The end of the Cold War and the crisis of socialism (statism) have ushered in the emergence of a “new” cycle of capitalism, which is characterized by wide ranging deregulation, privatization and vigorous globalization of capital (Cox 1994; Bienefeld 1994; Barber 1995). With this unfolding order, the role of the state in economic activity, including its protection of the vulnerable segments of society either through direct redistributive welfare mechanisms or by encouraging poverty-reducing and labor-absorbing economic activities, has come under serious attack. An ideology of free market and open global competition that increasingly limits the role of the state in economic activity has risen to prominence. According to some, a unified global economy has emerged and the global system has already entered a postnational stage (Barber 1995). While recognizing the intensification of interdependence among countries, many disagree that such a transformation has already taken place in the global system (Underhill 1994; Holm and Sorensen 1995; Boyer and Drache 1996). In most developing countries, however, the role of the state has been reduced to essentially adjusting national economies to the global economy instead of autonomously charting its own development strategy. Under the new global order, development in Africa and in the rest of the countries of the South is widely viewed to rest largely on integration with the global economy. Policy measures that are believed to advance integration with the global economy, including promotion of exports, attraction of foreign investments, correction of macroeconomic imbalances and decontrols of prices, exchange rates and imports are almost universally promoted in these countries.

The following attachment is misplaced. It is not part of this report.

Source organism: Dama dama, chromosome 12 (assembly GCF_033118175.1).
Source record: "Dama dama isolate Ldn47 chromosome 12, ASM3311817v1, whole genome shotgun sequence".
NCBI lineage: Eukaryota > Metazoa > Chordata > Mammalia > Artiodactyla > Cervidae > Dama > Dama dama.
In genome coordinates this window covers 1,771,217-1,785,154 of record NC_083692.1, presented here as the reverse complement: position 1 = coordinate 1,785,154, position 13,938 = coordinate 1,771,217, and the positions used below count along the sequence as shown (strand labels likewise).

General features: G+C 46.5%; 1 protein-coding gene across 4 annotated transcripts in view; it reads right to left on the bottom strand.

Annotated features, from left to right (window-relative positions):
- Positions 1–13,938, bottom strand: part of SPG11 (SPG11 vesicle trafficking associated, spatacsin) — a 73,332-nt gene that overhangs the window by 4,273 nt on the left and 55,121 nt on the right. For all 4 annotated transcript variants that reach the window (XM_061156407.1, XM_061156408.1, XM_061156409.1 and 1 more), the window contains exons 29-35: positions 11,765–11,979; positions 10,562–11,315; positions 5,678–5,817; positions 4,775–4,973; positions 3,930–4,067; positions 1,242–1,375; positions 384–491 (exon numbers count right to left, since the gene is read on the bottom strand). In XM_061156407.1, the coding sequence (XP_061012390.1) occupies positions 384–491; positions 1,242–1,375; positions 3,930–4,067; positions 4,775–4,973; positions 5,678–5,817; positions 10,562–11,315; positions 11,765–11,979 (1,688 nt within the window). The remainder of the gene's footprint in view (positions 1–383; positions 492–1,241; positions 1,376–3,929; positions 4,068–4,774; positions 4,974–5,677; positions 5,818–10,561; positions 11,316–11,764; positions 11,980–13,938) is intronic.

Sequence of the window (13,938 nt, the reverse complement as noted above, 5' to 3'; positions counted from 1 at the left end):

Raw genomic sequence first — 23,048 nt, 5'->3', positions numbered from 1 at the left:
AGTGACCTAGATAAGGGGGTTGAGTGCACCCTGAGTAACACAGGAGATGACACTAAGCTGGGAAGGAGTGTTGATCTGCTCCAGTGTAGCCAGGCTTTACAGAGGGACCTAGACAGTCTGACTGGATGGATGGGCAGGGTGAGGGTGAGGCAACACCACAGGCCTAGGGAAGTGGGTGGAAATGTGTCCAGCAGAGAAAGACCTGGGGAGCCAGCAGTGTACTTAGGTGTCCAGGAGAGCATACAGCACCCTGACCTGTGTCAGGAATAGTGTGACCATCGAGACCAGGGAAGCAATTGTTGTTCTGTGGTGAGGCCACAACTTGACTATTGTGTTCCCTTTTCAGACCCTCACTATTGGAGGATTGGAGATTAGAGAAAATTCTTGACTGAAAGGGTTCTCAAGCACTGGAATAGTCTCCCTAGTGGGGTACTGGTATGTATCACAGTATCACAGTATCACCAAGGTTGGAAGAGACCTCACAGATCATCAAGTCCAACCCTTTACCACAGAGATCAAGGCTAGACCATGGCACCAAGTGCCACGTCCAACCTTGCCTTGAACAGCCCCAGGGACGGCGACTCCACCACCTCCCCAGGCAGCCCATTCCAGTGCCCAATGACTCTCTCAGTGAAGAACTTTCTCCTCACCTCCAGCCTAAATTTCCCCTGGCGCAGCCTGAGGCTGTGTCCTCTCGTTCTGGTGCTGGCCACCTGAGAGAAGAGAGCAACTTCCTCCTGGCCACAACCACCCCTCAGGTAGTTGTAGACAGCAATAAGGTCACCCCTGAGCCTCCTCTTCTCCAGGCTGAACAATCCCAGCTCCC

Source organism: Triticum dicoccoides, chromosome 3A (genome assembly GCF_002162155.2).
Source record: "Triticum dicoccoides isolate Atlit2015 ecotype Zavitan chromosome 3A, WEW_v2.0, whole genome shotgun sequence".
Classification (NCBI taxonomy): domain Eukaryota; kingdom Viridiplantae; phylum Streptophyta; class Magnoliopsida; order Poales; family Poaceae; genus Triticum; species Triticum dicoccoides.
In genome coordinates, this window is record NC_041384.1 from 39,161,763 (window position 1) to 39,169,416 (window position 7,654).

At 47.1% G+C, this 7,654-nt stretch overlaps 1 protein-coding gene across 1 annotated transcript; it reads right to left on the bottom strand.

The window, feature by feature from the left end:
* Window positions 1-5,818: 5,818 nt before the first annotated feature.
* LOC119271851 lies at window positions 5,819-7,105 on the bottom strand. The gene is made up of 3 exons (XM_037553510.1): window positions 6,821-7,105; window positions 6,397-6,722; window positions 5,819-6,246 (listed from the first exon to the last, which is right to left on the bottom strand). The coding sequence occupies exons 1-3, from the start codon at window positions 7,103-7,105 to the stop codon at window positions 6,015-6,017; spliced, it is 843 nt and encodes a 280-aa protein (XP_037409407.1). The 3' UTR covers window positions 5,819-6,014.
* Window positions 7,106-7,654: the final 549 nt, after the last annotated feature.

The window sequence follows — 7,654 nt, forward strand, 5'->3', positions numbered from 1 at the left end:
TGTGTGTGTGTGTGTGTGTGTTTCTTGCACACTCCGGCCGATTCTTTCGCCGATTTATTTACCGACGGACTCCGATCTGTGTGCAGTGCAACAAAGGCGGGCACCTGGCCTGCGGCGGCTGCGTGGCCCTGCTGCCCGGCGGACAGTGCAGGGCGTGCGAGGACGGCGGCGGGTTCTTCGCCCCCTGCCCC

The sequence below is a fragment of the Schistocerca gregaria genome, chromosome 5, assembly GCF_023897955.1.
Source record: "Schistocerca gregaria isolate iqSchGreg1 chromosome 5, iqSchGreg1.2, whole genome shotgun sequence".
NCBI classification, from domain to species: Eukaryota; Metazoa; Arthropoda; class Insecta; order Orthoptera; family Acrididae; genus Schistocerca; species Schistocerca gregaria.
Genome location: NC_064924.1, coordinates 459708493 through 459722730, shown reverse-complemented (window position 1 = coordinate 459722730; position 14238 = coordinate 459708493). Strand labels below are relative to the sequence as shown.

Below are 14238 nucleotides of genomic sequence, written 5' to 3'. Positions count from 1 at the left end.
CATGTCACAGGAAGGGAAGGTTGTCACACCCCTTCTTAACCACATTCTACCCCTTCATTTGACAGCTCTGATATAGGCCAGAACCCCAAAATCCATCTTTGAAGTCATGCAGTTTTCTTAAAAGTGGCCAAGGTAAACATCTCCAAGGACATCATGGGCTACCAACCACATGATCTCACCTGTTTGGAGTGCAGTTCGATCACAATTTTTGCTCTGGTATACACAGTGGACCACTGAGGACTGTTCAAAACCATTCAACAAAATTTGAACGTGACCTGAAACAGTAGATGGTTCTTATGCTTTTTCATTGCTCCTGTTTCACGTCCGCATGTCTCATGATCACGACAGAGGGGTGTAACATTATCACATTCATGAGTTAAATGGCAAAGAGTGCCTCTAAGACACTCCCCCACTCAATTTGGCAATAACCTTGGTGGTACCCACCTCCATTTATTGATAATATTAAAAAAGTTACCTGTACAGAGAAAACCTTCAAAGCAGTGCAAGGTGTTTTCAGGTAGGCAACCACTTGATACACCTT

All Science Journal Classification (ASJC) codes
- Cultural Studies